The Higher Ed Workplace Blog

Higher Ed Responds to Growing Mental Health Needs by Adding More Counselors on Campus

According to data from the Center for Collegiate Mental Health, the number of college students seeking mental health counseling services on campus increased by nearly 30 percent from 2009 to 2015. Similarly, a new study by the American Psychiatric Association found that the rate of treatment of college students for mental health issues rose from 19 percent in 2007 to 34 percent in 2017, while the percentage of students with lifetime diagnoses increased 14 percentage points over the same time period.

New research from CUPA-HR shows that institutions appear to be responding to this uptick by adding more counselors on campus.

Data from CUPA-HR’s research report Focus on Student Affairs, 2018: Understanding Key Challenges Using CUPA-HR Data show that compared to the overall 7 percent growth rate for student affairs positions in higher ed, the number of student counselors has increased 10 percent, and the number of student counseling psychologists has increased 8 percent from 2016-17 to 2017-18. In contrast, the number of student career counselor positions has only increased 2 percent.

 

 

Demographics of Mental Health Counselors

Like student affairs positions in general, most counselors are women (77 percent) and are White (75 percent). Also, similar to other student affairs positions, Blacks (12 percent) and Hispanics (6 percent) are underrepresented in counselor positions when compared to the overall student body.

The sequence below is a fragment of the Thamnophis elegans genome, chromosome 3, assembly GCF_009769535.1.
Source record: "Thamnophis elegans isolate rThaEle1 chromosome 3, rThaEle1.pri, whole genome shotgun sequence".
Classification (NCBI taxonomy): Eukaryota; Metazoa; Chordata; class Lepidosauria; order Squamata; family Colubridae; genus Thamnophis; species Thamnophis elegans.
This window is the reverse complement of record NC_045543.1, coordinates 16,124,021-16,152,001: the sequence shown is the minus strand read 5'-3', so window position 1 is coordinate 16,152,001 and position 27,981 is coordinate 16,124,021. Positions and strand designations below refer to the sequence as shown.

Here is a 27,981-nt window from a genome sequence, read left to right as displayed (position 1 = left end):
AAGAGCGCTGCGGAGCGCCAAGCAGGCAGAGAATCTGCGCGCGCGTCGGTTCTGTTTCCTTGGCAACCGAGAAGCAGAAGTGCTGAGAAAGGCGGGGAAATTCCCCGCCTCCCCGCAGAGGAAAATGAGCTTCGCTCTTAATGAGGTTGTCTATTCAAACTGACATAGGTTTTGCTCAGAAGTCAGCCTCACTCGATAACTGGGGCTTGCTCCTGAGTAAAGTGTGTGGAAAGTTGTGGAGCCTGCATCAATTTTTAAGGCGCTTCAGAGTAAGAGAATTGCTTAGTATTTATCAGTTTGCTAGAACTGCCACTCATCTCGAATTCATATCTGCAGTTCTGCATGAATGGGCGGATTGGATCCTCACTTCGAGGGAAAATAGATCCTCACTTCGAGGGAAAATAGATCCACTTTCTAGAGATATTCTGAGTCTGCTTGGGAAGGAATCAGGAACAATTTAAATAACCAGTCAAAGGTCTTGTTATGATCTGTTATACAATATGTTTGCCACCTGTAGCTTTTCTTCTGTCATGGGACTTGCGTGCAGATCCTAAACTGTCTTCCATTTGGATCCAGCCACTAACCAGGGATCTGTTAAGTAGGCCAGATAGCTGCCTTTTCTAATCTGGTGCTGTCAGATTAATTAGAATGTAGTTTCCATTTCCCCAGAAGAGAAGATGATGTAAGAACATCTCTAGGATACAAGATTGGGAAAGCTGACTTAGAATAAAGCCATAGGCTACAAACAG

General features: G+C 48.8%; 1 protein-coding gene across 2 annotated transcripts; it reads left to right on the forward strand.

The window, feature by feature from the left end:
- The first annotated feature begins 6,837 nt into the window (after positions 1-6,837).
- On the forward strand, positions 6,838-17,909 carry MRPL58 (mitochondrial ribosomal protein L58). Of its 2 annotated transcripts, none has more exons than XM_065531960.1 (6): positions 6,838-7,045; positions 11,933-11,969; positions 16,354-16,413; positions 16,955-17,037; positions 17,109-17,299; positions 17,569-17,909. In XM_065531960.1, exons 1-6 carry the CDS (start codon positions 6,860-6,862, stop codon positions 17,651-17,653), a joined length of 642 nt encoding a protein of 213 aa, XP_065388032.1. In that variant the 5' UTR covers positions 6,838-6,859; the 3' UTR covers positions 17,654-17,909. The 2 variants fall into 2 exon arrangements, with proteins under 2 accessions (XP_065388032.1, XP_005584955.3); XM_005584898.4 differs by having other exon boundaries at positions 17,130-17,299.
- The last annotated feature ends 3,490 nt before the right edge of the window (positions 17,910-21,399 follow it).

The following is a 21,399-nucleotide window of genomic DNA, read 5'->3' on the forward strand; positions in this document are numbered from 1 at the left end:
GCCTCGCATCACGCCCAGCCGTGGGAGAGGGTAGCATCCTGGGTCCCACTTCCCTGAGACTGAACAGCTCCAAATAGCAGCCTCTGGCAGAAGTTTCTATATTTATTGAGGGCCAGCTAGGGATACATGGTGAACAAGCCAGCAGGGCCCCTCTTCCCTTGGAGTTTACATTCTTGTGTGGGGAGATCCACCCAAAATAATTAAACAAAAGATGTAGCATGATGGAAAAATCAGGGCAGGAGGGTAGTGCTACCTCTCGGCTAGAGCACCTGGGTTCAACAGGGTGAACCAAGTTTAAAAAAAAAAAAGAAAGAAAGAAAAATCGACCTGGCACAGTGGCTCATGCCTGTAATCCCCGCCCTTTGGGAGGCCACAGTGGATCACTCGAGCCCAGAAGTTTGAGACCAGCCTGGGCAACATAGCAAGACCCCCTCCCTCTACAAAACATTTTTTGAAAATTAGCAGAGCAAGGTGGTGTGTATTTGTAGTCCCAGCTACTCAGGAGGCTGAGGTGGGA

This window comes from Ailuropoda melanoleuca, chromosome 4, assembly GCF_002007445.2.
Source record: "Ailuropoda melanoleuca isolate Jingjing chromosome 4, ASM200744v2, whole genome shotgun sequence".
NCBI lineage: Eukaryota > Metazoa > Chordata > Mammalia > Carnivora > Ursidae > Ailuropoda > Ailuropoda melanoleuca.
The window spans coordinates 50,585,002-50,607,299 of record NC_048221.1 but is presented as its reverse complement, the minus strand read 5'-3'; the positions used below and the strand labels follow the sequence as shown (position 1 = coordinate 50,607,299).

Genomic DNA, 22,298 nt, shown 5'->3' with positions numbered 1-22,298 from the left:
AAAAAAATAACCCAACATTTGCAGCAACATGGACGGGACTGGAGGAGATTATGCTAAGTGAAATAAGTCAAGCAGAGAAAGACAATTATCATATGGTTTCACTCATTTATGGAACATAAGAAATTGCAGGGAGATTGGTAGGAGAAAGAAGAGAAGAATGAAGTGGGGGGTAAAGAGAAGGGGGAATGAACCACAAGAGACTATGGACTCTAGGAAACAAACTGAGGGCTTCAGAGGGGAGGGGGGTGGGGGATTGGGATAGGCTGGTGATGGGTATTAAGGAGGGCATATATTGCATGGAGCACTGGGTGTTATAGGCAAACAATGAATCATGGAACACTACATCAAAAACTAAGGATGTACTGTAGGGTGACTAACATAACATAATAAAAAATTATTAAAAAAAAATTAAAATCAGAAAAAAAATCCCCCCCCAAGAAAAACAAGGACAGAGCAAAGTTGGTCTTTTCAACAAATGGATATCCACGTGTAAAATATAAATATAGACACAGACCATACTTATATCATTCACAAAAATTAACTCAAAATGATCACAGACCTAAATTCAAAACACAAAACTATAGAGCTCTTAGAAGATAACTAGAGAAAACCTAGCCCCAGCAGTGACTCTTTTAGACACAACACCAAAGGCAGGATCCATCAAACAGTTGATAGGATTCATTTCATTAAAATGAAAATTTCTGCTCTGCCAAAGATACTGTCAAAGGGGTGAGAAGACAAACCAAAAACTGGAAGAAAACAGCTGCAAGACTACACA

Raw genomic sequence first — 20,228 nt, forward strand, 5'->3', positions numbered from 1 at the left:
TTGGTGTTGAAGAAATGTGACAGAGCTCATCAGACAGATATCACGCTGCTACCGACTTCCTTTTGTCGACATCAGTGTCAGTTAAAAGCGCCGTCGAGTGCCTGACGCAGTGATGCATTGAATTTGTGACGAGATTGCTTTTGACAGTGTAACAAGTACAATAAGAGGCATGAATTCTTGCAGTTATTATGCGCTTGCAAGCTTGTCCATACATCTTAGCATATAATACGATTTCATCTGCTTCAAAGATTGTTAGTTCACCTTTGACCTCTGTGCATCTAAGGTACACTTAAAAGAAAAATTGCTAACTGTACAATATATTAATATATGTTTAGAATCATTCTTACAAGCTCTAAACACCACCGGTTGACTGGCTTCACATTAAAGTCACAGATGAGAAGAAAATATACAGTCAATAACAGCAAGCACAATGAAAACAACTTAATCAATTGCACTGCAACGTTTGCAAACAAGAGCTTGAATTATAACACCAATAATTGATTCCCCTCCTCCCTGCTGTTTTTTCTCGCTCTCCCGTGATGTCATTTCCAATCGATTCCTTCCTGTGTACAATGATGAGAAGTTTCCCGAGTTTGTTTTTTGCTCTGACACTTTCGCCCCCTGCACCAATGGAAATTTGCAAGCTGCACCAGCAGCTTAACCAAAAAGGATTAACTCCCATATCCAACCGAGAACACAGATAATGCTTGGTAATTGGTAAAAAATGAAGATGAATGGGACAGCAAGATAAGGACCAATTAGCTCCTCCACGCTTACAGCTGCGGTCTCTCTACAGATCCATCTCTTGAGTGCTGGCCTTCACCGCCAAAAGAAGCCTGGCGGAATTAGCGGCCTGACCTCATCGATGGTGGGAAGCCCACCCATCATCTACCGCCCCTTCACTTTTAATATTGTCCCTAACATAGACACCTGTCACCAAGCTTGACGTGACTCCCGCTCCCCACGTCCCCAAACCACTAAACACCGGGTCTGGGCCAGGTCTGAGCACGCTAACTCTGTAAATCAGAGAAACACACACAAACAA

Other Findings

Among the report’s other findings:

  • The increase in median salary from 2016-17 to 2017-18 for student counselors (0.5 percent) and student counseling psychologists (1.8 percent) lags far behind the median increase for student career counselors (3.2 percent). This is likely driven by the hiring of more entry-level student counseling positions compared to the number of student career counselors, which has remained relatively flat.
  • Associate’s institutions employ a much smaller proportion of student counseling psychologists, whereas doctoral institutions employ the largest proportion.
  • The labor market for student counseling psychologists appears to be tighter in the Northeast and West, where median salaries are much higher for this position than in the Southeast and Midwest.

Read the full report and CUPA-HR’s other research publications.